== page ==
Are you being quoted enough?

Gordon attacked by wooden bird

Gordon attacked by wooden bird

If you’re a writer, are you waiting for others to find you best stuff to use for quotes?

Want to get a sentence or two of your wisdom in a reader’s 25,000-member mailing list?

How about your saying or how-to suggestion finding a nest in another’s best-selling book, thus finding favor in every corner of the world in print forever?

You get the idea.

I just released an 18-page, 6000-word report called “How to be Quoted Almost Everywhere Almost All the Time” that explains the “why’s” and the process–costing $19, but only $10 until Oct. 15. That’s $ .0017 a word for a free ticket into posterity.

If you want the details, go to my newsletter out tomorrow (or see the archives): Or go to, find the product, and put 5350 in the coupon–before I come to my senses, or Oct. 15, whichever is first.

If you want to see your own quotes in print, you have to seed the field. They almost never appear spontaneously.

But it’s easy to do, fun, and it works, if you do.

I don’t know about you but when I see someone else quoted, I figure they are among the chosen few. And in a way they are, but they got there by standing in line waiting to be chosen!

The line starts at the links above!

Gordon Burgett

P.S. Why not jump ahead of the line and send in an instant subscription to my free monthly newsletter? If it’s not for you, then unsubscribe. We’ll never say a word, and your address is never, ever sold or traded. It’s too valuable!

A great edition coming up on 10/l about how, once you’ve published your book, you can put it out in print seven more times almost free!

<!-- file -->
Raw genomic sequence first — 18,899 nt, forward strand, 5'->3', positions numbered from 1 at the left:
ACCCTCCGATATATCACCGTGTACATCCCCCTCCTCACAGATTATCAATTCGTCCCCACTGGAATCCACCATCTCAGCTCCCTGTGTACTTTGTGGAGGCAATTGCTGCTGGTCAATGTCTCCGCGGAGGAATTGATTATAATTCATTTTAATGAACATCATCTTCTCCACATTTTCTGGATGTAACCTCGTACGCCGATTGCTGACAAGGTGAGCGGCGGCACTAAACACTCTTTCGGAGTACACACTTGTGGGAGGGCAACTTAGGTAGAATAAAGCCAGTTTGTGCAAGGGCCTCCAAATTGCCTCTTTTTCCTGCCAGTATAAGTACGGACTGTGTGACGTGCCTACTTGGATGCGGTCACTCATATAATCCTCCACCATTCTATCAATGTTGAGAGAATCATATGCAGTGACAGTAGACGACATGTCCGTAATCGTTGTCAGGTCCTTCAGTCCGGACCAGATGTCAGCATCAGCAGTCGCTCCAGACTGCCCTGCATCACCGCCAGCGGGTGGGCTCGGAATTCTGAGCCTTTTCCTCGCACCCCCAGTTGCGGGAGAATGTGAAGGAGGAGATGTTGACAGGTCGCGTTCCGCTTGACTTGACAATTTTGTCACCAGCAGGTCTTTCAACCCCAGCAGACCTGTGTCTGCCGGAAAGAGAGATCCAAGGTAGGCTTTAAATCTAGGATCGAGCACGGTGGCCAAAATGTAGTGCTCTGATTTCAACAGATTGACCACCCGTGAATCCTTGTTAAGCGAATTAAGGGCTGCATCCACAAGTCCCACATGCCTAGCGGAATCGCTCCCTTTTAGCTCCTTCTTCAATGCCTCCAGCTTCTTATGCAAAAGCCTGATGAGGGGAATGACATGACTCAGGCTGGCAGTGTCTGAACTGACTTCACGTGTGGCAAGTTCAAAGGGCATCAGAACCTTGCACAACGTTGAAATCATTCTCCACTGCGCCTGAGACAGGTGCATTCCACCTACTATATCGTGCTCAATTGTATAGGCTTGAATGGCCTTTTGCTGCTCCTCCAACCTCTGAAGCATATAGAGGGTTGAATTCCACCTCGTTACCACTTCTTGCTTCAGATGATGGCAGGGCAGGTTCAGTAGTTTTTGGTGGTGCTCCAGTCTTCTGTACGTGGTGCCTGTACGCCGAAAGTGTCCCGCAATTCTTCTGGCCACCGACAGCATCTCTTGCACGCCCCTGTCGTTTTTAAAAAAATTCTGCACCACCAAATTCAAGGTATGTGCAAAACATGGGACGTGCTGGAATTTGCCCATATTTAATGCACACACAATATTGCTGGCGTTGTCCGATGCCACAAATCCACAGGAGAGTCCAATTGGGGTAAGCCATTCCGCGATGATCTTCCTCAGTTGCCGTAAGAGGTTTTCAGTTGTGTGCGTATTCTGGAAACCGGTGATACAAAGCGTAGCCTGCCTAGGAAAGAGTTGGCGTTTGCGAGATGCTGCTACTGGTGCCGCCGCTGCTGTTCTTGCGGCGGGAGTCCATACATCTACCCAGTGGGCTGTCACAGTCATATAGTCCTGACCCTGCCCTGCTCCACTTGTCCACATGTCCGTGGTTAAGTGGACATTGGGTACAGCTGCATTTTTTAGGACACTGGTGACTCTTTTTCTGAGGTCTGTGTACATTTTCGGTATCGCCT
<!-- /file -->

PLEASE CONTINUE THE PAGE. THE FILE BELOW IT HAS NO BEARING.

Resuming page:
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Elance writers: feels my newsletter comments were “a real put-down”

A much appreciated comment to my 9/1 newsletter:


What I got from the tone of your newsletter was that the only use you had for Elance was to hire someone dirt cheap to write the “easy” stuff you didn’t have time to do or to write something you could sell over and over and make a bunch of money from. I feel that is a real put-down to those of us who use it to make an honest living and charge real prices instead of $5 a page.

I have written some really specialized materials for large companies and gotten ongoing work in areas I never could have broken into in any other way. True, I don’t get royalties off of it, but that is the nature of ghostwriting. I do have credits on several web sites where I started out as a ghostwriter such as and and the long-term relationships have yielded thousands of dollars.

I definitely agree with you that both Elance and Guru have “improved” their sites in ways that have made them much more baffling to navigate. Both offer tutorials if you care to spend the time. Their tutorials are very helpful and even taught me how to write a proposal and how to figure out if something I bid on was probably going to be done or not so I did not waste a lot of time. They provide a lot of safeguards to make sure the freelancer gets paid and the client gets the product.

The other thing you did not mention was why the ebook you were selling (edited by Bob Bly) was written which I think is the most important aspect! Bob hired her through Elance to write a different ebook, but Elance shows how much each person has made on Elance and Bob was so impressed with her money, he asked her to write about how she did it! Many of us have made more money in the same time frame, but a lot of it has been through ongoing relationships instead of all through Elance. Once I forge a relationship through Elance or Guru, we work through e-mail and PayPal so that we don’t both lose commissions to Elance and Guru.

You are welcome to use any of my comments on your blog.

Sally Rushmore

A quick reply:

Heavens, all blessings to elance writers–that’s why I linked to Lindsay Zortman’s (Bob Bly’s) book telling my readers how to join their ranks. Yet I see my newsletter readers as mostly being publishers, published writers, or empire builders and I see them most profitably using elance writing services for ancillary purposes. And yes, to increase their publishing income while filling the writer’s coffers too. I think we’re on the same side!

Gordon Burgett

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